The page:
• While receiving the positive parenting trainings, the parents promised to prevent other parents from issues such as aggression, defiance, or disobedience towards their children.

One of the key-focuses of the mental health program is to improve the level of community support for mental health issues. Over the reporting period, we have seen positive signs of community support in child issues, family relationship and behavior with children.  Some examples are:

  • Children issues were discussed in monthly Shura meetings. This shows children is a priority for the Shura members.
  • Religious leaders spoke about mental health and the role of communities to support parents to take café  of children in a more appropriate ways.  
  • Shura members conducted public awareness for 1,240 community members and discussed about the children.
  • 8 schools allocated time for discussion on child development topics in their schools and 69 teachers who got the training spoken the  for student and their parents.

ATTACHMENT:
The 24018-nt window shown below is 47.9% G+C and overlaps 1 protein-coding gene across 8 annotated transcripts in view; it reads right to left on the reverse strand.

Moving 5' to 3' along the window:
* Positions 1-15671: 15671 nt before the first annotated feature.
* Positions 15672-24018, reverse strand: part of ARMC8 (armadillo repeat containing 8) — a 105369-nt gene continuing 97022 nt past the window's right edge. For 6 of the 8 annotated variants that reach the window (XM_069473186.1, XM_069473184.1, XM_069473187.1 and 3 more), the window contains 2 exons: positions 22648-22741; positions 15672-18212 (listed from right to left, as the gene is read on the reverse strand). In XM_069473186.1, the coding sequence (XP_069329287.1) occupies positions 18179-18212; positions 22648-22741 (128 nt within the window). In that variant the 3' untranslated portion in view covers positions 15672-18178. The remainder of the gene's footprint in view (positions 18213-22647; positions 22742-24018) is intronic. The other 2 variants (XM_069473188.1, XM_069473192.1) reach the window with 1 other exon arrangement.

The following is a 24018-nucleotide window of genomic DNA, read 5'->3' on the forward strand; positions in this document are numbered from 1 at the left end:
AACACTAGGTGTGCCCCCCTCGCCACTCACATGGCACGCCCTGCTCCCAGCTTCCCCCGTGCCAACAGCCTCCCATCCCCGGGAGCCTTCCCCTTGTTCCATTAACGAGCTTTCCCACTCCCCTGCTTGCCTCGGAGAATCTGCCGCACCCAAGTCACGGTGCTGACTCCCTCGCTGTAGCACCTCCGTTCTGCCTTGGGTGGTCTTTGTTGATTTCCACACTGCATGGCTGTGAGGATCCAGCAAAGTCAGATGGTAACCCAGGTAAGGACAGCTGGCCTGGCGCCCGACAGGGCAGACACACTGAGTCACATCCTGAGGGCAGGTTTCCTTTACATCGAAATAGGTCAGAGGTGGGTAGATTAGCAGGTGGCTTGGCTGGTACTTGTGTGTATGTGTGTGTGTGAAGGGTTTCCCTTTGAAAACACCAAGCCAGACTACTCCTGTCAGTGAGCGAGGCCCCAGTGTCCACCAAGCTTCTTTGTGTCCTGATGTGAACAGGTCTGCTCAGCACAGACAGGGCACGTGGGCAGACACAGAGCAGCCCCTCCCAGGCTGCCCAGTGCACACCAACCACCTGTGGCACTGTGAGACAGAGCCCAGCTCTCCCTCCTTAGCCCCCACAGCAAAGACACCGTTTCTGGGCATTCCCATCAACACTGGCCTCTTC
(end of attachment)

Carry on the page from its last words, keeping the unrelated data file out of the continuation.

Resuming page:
Training in 2023:

79 parents (38 men and 41 women) trained

81 Community Leaders and Mullahs (35 men and 41 women)

69 Teachers/principals (45 men and 24 women)

1,240 Families received mental health awareness.



Update from Nicaragua

INPRHU, the Institute for Human Promotion, has been applying the ICDP methodology for several years, by working in a group and individualized way, in different fields, such as in psychological care, self-help groups, families, social actors, training with teachers. The project run by INPRHU is called Casa Entre Nosotras. They have also been disseminating the content of the ICDP program through the radio, which enabled them to reach out to more people in the general population.